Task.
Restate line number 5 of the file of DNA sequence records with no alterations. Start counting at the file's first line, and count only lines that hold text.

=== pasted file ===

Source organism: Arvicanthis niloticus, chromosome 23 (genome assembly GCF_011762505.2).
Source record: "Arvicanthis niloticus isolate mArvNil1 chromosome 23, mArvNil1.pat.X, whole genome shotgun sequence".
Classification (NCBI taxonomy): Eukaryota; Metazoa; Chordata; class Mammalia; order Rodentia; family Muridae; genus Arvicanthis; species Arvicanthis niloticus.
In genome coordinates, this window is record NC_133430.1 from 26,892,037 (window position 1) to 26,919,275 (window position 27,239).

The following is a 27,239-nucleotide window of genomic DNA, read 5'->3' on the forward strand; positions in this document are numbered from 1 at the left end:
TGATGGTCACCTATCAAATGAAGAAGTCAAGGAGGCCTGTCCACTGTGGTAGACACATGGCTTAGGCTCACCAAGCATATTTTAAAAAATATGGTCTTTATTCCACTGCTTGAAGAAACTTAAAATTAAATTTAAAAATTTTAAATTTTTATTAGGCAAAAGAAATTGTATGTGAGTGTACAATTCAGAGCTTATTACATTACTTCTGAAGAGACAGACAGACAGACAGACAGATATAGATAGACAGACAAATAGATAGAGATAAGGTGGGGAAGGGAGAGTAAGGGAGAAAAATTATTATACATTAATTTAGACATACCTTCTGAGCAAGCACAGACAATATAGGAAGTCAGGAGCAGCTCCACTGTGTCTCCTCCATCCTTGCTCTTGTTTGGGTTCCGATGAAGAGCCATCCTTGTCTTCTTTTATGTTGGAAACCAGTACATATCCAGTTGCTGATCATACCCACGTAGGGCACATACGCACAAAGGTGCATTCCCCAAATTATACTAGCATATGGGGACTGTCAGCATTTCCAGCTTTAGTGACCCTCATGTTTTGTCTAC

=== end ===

The following is a 27,239-nucleotide window of genomic DNA, read 5'->3' on the forward strand; positions in this document are numbered from 1 at the left end: